Cruise Ship Law, Maritime Matter of the Week

U.K. Judge Dismisses Early Wake-Up Call Cruise Lawsuit


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Looks like an angry passenger will not be needing the services of a maritime lawyer any longer. A judge in the U.K. has dismissed a controversial lawsuit filed against Thomson Cruises that the traveler filed over an early wake-up call on one of its vessels.

David Bookbinder, 71, of Derbyshire, England made headlines when he sued Thomason Cruises for a full refund on his Red Sea cruise aboard the Thomson Celebration. The incident stems from an early wake-up call that was set for 5 a.m. on the day the vessel called in Israel that the line says was necessary to clear immigration.

According to Bookbinder, the cruise ship’s crewmembers told passengers that the early wake-up call was necessary so they could be interviewed by Israeli immigration officials, but what he really believed was that the line merely woke passengers early so as to sell more shore excursions. Bookbinder argued that the immigration proceedings could have been carried out at a “more acceptable” time and being forced to wake up so early caused him so much stress that he claims it ruined his entire vacation.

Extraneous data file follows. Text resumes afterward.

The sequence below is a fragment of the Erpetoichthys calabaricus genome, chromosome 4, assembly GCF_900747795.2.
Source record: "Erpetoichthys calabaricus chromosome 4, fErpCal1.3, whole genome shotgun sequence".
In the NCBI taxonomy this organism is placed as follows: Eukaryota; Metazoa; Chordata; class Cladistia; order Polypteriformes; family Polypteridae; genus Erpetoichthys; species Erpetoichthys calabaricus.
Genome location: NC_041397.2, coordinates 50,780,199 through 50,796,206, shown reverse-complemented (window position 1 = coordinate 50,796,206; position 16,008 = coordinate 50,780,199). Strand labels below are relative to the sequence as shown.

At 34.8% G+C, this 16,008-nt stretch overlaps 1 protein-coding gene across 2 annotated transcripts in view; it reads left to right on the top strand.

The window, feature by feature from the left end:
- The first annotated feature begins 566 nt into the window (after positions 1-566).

“I’m happy to get out of bed at 3:30 a.m. if the ship is sinking, but not so excursions can be sold,” said Bookbinder.

A spokesperson for Thomson Cruises argued that the immigration process in Israel is customary and the wake-up call was nothing out of the ordinary. Ships visiting Israel are all required to perform the immigration checks and early wake-up calls are common.

Although Bookbinder put up a good fight, the judge did not agree with his claim that the wake-up call was unnecessary, nor that it caused such a high a level of stress that it ruined his entire cruise vacation. The judge was quoted by the Telegraph as saying that the early wake-up call “may have been inconvenient for … passengers, but it was not a breach of contract.”

Bookbinder was not ordered to pay Thomson Cruises’ court costs, as the judge ruled that it was not an unreasonably filed case. However, the suit also named Thomas Cook, a travel agency, and the judge ordered Bookbinder to pay half of the court costs incurred by the company. According to the judge, the case against the agency was built on “not so much very thin ice, but no ice at all.”

While this particular case may seem a bit out of the ordinary, cases filed against cruise line companies for negligence are not uncommon. Our maritime lawyers have tried over 1,000 cases involving incidents at sea or in port since 1971. If you believe you have a viable case, contact our law firm for a confidential consultation to determine your options and see if you qualify for compensation.

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